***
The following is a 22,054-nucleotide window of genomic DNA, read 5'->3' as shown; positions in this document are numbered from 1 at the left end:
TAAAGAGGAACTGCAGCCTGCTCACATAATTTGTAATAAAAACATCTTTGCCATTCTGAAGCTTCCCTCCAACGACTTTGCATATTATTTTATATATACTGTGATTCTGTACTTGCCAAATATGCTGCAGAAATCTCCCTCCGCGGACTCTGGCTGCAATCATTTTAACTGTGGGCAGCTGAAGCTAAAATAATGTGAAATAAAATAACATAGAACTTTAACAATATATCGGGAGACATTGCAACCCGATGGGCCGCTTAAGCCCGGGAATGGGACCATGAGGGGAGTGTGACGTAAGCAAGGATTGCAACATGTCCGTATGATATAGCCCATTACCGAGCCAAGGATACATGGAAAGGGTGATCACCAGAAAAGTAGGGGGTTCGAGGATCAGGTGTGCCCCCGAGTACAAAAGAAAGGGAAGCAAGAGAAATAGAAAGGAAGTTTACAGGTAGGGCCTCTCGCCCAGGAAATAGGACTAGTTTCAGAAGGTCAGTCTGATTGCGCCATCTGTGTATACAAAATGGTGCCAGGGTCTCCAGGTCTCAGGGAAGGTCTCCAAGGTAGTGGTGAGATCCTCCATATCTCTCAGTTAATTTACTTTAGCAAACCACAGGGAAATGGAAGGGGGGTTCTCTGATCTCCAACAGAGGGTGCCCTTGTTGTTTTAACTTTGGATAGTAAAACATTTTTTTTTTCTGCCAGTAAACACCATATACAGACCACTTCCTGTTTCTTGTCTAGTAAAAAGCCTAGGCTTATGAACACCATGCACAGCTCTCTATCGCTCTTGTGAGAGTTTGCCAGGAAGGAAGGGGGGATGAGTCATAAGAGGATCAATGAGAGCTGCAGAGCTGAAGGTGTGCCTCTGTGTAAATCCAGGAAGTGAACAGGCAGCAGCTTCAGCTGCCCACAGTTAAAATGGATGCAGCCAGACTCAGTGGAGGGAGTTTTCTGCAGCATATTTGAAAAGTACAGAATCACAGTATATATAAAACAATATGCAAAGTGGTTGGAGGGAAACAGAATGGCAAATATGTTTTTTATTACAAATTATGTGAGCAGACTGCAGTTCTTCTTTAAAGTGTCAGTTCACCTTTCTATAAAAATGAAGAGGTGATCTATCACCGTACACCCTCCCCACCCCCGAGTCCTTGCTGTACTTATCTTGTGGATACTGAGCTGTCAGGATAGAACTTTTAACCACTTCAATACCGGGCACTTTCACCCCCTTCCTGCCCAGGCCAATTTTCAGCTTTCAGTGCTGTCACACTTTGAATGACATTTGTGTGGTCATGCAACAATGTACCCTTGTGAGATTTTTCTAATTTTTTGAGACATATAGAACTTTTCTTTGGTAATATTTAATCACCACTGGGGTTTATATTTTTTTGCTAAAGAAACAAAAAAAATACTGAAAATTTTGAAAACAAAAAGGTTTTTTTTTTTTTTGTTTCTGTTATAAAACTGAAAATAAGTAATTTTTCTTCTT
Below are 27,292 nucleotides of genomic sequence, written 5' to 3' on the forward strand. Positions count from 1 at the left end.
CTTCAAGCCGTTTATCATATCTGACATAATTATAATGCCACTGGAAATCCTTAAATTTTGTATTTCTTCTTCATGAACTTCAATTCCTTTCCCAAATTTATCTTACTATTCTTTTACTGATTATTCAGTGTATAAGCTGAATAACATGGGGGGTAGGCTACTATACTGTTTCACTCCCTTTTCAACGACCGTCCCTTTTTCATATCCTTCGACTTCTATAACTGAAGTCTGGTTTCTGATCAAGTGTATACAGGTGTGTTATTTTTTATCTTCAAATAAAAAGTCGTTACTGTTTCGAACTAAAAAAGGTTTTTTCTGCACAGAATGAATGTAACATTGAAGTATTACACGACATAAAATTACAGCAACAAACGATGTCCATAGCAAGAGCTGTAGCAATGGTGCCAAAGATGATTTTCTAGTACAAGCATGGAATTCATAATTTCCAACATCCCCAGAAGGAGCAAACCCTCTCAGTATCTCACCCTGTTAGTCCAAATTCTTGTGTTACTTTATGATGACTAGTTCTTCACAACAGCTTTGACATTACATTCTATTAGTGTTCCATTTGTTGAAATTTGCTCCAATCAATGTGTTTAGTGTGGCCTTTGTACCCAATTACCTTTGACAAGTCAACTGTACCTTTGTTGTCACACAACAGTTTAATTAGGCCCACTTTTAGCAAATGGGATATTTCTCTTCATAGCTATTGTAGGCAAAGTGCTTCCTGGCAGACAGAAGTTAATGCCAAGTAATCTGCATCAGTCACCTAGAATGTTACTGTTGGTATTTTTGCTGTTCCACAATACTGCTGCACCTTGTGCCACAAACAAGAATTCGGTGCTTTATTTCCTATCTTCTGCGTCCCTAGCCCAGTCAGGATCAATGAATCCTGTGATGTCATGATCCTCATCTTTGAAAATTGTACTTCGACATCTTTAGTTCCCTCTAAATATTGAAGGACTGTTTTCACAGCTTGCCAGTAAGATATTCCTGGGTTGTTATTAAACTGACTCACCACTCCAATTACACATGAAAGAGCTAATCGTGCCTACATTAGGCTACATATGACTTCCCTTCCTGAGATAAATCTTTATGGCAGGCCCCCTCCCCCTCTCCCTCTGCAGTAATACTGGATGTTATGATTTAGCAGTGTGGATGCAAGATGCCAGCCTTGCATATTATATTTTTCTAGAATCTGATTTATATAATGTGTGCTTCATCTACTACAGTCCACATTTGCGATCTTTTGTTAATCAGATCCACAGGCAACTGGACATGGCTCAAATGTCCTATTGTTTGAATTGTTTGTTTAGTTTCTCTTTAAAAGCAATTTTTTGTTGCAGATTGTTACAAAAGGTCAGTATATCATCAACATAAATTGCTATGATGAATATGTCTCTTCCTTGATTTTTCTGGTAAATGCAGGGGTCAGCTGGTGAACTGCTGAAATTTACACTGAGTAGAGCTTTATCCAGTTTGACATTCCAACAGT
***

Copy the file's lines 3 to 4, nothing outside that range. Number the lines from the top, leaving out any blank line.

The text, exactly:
Below are 27,292 nucleotides of genomic sequence, written 5' to 3' on the forward strand. Positions count from 1 at the left end.
CTTCAAGCCGTTTATCATATCTGACATAATTATAATGCCACTGGAAATCCTTAAATTTTGTATTTCTTCTTCATGAACTTCAATTCCTTTCCCAAATTTATCTTACTATTCTTTTACTGATTATTCAGTGTATAAGCTGAATAACATGGGGGGTAGGCTACTATACTGTTTCACTCCCTTTTCAACGACCGTCCCTTTTTCATATCCTTCGACTTCTATAACTGAAGTCTGGTTTCTGATCAAGTGTATACAGGTGTGTTATTTTTTATCTTCAAATAAAAAGTCGTTACTGTTTCGAACTAAAAAAGGTTTTTTCTGCACAGAATGAATGTAACATTGAAGTATTACACGACATAAAATTACAGCAACAAACGATGTCCATAGCAAGAGCTGTAGCAATGGTGCCAAAGATGATTTTCTAGTACAAGCATGGAATTCATAATTTCCAACATCCCCAGAAGGAGCAAACCCTCTCAGTATCTCACCCTGTTAGTCCAAATTCTTGTGTTACTTTATGATGACTAGTTCTTCACAACAGCTTTGACATTACATTCTATTAGTGTTCCATTTGTTGAAATTTGCTCCAATCAATGTGTTTAGTGTGGCCTTTGTACCCAATTACCTTTGACAAGTCAACTGTACCTTTGTTGTCACACAACAGTTTAATTAGGCCCACTTTTAGCAAATGGGATATTTCTCTTCATAGCTATTGTAGGCAAAGTGCTTCCTGGCAGACAGAAGTTAATGCCAAGTAATCTGCATCAGTCACCTAGAATGTTACTGTTGGTATTTTTGCTGTTCCACAATACTGCTGCACCTTGTGCCACAAACAAGAATTCGGTGCTTTATTTCCTATCTTCTGCGTCCCTAGCCCAGTCAGGATCAATGAATCCTGTGATGTCATGATCCTCATCTTTGAAAATTGTACTTCGACATCTTTAGTTCCCTCTAAATATTGAAGGACTGTTTTCACAGCTTGCCAGTAAGATATTCCTGGGTTGTTATTAAACTGACTCACCACTCCAATTACACATGAAAGAGCTAATCGTGCCTACATTAGGCTACATATGACTTCCCTTCCTGAGATAAATCTTTATGGCAGGCCCCCTCCCCCTCTCCCTCTGCAGTAATACTGGATGTTATGATTTAGCAGTGTGGATGCAAGATGCCAGCCTTGCATATTATATTTTTCTAGAATCTGATTTATATAATGTGTGCTTCATCTACTACAGTCCACATTTGCGATCTTTTGTTAATCAGATCCACAGGCAACTGGACATGGCTCAAATGTCCTATTGTTTGAATTGTTTGTTTAGTTTCTCTTTAAAAGCAATTTTTTGTTGCAGATTGTTACAAAAGGTCAGTATATCATCAACATAAATTGCTATGATGAATATGTCTCTTCCTTGATTTTTCTGGTAAATGCAGGGGTCAGCTGGTGAACTGCTGAAATTTACACTGAGTAGAGCTTTATCCAGTTTGACATTCCAACAGT